Freddie Gray | WYPR

Freddie Gray

WYPR, WEAA and NPR collection of stories around the death of Freddie Gray while in police custody.

Radio Talks Race: A Multi-City Roundtable

Jul 9, 2015
WNYC

WYPR News Director Joel McCord teamed up with WNYC and a public radio station in St. Louis for a multi-city, many-voiced special program on race, community, and policing. What has been revealed in our divided cities over the past year? How can we learn from each other? And how can we make a plan to move forward?

Baltimore Police Commissioner Anthony Batts was fired Wednesday afternoon by Mayor Stephanie Rawlings-Blake. The move came hours after a scathing report by the city’s police union criticized Batts’ handling of riots in the wake of Freddie Gray’s death in April, though Rawlings-Blake insisted the firing had nothing to do with the unrest.

Sen. Ben Cardin was in Baltimore yesterday talking up federal legislation he introduced in the wake of the unrest following the death of Freddie Gray. Cardin’s so-called BALTIMORE Act, which is co-sponsored by Sen. Barbara Mikulski, is a push to improve police-community relations.

Baltimore State's Attorney Marilyn Mosby wants a judge to order a separate trial for two of the six officers charged in the death of Freddie Gray.

How Faith Is Shaping Sandtown-Winchester

Jun 29, 2015
Matt Purdy

At one time, there were more than 50 churches in the Sandtown-Winchester neighborhood in Baltimore. There are now more than 30, which still represents a high concentration of churches in the 72 square block area that Sandtown encompasses. What can and should these churches be doing in this neighborhood, which has long struggled with high unemployment, poverty, addiction, and crime? We explore that question with two pastors who are doing a lot. Pastor Amelia Harris is the co-pastor of the Newborn Community of Faith Church. She has lived and worked in Sandtown with her husband, Elder C. W. Harris, for more than 30 years. Dr. Louis Wilson is here in the studio as well. He came to Sandtown from Chicago in January, accepting the call to lead the New Song Community Church.

A prominent minister orchestrated a rush-hour traffic jam last month to protest plans for a $30 million youth jail in Baltimore. Today we hear from two of Gov. Larry Hogan’s cabinet secretaries about justice and corrections for the state’s juvenile offenders. But first, the Freddie Gray autopsy. According to the Baltimore Sun, the state medical examiner concluded that Gray’s death was the result of a “high energy” impact injury sustained inside the police van. One of the nation’s leading experts in forensic pathology, Dr.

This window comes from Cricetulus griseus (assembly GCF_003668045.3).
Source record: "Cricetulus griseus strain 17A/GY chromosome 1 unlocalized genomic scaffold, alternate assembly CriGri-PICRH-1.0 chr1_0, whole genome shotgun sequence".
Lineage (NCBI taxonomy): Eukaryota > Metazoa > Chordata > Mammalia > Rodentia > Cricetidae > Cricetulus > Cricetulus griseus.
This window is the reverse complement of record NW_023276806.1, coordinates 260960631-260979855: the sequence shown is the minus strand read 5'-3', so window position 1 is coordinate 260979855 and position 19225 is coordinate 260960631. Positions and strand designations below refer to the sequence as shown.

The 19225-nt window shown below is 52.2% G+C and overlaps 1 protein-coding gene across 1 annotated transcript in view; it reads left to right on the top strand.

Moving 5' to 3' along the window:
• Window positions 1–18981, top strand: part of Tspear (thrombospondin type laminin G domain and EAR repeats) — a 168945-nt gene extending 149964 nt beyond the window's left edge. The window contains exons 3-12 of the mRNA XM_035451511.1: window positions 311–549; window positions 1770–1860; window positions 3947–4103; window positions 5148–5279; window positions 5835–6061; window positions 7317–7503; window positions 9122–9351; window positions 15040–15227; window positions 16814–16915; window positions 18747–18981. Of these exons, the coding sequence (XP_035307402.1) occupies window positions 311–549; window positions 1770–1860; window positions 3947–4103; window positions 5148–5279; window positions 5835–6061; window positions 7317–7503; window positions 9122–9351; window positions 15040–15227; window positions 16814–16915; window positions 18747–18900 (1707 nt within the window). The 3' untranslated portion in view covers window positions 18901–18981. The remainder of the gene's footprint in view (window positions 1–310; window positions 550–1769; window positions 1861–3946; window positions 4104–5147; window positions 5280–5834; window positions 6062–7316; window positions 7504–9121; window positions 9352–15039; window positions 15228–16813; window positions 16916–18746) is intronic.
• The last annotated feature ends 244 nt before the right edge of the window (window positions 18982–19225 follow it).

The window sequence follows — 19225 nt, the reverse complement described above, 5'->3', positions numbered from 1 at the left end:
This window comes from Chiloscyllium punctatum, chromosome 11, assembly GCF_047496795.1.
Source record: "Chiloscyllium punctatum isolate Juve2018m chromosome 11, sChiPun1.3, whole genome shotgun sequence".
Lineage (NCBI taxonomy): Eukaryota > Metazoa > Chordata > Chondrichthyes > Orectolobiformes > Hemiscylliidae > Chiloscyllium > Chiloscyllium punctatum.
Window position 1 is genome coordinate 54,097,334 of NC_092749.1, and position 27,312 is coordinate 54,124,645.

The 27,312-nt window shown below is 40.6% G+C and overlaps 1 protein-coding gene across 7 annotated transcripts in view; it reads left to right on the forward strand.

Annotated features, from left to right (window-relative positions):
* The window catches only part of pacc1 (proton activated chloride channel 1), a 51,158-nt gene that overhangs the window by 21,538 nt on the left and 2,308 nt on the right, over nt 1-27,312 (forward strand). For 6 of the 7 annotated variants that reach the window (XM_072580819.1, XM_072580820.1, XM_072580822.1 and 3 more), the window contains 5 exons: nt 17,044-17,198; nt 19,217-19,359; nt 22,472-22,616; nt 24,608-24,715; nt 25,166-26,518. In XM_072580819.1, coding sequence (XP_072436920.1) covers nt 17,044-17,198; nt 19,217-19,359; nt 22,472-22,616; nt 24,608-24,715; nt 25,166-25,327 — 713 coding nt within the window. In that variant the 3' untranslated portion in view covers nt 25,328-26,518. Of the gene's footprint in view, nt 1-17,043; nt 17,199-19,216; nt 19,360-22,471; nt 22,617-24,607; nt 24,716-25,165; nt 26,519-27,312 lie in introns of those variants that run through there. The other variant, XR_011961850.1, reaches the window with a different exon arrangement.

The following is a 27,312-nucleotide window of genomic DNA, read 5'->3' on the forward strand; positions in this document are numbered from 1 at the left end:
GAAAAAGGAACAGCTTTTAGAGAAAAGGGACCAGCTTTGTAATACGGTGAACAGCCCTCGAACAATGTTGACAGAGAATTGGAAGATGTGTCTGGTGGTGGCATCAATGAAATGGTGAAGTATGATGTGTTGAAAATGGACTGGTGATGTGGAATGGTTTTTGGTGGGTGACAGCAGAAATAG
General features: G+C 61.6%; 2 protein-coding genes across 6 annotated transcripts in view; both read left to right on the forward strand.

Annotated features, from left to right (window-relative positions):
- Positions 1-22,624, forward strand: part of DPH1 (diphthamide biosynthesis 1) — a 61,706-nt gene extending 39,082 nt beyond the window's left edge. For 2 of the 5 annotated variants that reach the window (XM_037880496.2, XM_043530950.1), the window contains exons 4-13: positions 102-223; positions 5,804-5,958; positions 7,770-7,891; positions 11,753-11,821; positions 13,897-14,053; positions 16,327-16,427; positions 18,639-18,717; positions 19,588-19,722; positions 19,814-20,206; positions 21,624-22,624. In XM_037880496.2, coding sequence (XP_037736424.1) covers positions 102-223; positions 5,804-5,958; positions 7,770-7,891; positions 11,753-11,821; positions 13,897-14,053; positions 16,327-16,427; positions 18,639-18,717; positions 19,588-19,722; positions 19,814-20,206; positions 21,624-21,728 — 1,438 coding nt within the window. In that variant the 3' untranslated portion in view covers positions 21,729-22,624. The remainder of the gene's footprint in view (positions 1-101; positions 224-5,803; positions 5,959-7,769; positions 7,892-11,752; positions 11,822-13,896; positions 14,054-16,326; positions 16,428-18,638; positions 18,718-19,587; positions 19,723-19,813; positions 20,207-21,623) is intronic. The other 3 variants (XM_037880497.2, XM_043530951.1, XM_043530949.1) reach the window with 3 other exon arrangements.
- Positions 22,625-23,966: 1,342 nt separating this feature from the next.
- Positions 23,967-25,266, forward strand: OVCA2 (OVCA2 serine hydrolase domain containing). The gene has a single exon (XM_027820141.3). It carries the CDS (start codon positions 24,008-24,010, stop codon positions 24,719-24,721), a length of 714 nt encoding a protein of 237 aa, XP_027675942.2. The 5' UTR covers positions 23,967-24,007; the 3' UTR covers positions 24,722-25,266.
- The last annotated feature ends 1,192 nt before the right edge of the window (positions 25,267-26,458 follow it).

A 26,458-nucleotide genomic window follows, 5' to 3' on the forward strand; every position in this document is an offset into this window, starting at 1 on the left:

Updated at 12:45 p.m. ET

The death of Baltimore man Freddie Gray was the result of a "high-energy injury" to his spine and was ruled a homicide due to "acts of omission" by police, according to The Baltimore Sun. The newspaper cites a copy of the unreleased autopsy report from the state medical examiner's office.

The Maryland Emergency Management Agency says federal officials have denied the state's request for a disaster declaration stemming from civil unrest in Baltimore after the police-involved death of Freddie Gray.

Spokesman Chas Eby told The Associated Press in an email Friday that the Federal Emergency Management Agency has sent Maryland an initial denial of a request the state submitted last month. Such denials can be appealed.

A disaster declaration would allow public agencies or individuals, or both, to seek reimbursement for disaster-related costs.

Baltimore Photographer Devin Allen

Jun 24, 2015
Courtesy of Time Magazine

Two months ago, you would probably have characterized twenty-six year old Catonsville resident Devin Allen as an aspiring photographer. While holding down a gig working with autistic people from midnight to 8 a.m., he was squeezing in as much street and fashion photography as he could. He’d only started shooting two years ago.

Allen grew up in West Baltimore, and when the protests started after Freddie Gray’s death, he felt compelled to pick up his camera and hit the streets. He put his photographs on Instagram. Then TIME Magazine put one of those photos on their cover. Overnight, Devin Allen’s life changed. He’s here with Sheilah in the studio to talk about it.

FBI Director James Comey says officers must work to bridge a gap with the communities they protect.

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